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Brokers reportedly ditching Barclays over ‘dark pool’ lawsuit

A day after being sued for securities fraud by New York’s attorney general, Barclays is facing defections by brokers from its “dark pool” private trading exchange.

Large broker-dealers like Deutsche Bank, Royal Bank of Canada and ITG have cut ties with the Barclays dark pool – an alternative trading venue where bidders and sellers can execute trades that are not viewed by the public – and are no longer routing trades through the private exchange, according to Wall Street Journal report that cites anonymous sources.

(RBC was featured prominently in the recent Michael Lewis book “Flash Boys,” which follows former RBC stock trader Brad Katsuyama in his quest to bring dark pools and high-frequency trading to the public’s attention.)

On Wednesday afternoon, New York State Attorney General Eric Schneiderman announced a lawsuit against Barclays (BCS) that alleges the bank deceived and defrauded investors by making false statements about how it runs its private exchange. The bank’s stock price fell 6.5% in London on Thursday following news of the suit, which seeks unspecified monetary damages and injunctive relief.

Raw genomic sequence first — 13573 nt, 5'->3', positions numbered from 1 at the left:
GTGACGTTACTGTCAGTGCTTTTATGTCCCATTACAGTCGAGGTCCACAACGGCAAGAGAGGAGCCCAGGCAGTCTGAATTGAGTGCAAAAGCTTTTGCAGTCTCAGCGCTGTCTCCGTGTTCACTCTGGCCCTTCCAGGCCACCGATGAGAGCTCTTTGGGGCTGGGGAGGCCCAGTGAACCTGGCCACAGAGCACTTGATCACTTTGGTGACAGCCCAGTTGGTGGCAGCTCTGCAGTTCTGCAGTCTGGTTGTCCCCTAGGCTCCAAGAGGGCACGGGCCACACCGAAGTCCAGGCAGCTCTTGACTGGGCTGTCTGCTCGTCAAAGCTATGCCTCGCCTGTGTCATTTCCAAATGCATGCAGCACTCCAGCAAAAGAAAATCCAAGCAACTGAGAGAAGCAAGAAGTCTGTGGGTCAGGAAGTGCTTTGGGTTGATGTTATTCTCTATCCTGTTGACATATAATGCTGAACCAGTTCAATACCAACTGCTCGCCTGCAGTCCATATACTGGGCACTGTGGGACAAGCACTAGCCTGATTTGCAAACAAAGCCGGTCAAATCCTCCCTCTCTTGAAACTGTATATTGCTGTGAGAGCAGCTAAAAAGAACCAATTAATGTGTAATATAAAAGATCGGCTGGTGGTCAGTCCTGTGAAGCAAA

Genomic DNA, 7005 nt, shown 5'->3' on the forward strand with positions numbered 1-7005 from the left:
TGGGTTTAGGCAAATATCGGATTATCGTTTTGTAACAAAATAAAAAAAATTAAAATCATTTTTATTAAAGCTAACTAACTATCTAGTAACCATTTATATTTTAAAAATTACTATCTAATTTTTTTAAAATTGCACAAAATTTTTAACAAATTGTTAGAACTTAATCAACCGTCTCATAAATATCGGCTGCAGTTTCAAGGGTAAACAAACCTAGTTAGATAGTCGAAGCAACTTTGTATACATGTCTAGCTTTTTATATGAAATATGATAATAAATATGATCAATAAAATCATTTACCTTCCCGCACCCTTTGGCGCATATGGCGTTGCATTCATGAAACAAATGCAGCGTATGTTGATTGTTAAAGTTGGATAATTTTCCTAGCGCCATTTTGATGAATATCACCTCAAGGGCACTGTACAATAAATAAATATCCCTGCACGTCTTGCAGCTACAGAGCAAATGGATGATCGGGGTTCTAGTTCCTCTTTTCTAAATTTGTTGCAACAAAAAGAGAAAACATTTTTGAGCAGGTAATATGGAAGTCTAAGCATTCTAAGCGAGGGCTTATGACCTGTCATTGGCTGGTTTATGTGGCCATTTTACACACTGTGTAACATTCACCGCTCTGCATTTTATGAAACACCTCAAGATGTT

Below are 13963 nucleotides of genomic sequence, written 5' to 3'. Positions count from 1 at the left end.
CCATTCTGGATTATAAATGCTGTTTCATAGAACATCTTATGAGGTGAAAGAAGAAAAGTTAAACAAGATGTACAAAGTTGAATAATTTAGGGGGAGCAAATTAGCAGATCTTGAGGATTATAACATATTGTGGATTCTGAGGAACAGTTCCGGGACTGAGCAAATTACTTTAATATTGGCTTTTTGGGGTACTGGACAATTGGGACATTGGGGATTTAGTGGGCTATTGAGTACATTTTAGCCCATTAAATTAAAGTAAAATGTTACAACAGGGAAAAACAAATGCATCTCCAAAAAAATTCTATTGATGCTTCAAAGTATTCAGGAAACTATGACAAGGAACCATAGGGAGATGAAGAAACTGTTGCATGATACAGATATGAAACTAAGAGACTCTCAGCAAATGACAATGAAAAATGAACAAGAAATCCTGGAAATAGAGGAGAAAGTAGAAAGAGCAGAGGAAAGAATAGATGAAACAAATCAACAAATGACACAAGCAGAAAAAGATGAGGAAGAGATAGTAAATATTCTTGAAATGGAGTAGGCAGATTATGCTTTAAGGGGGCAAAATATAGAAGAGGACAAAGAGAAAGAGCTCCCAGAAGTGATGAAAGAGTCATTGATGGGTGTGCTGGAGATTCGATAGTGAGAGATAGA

Some of the brokers pulled out of the Barclays dark pool, known as Barclays LX, as a precautionary measure in the wake of Schneiderman’s suit, while others were responding to requests from some of their largest investors, according to WSJ’s sources. A Barclays spokesman declined to comment on the WSJ report.

In a memo sent to Barclays staff Thursday afternoon, CEO Antony Jenkins said the bank is working with “substantial external resources” to conduct an internal investigation related to Schneiderman’s charges and that Barclays will cooperate fully with the Attorney General’s office.

“I have also always made it clear that cultural change will take time, but it is precisely incidents such as this which drive home the urgent necessity of the programme we have embarked on to transform the values and conduct of this business,” Jenkins said in the memo. “I will not tolerate any circumstances in which our clients are lied to or misled and any instances I discover will be dealt with severely. The success of our business depends crucially on our clients being able to rely absolutely on our honesty and integrity.”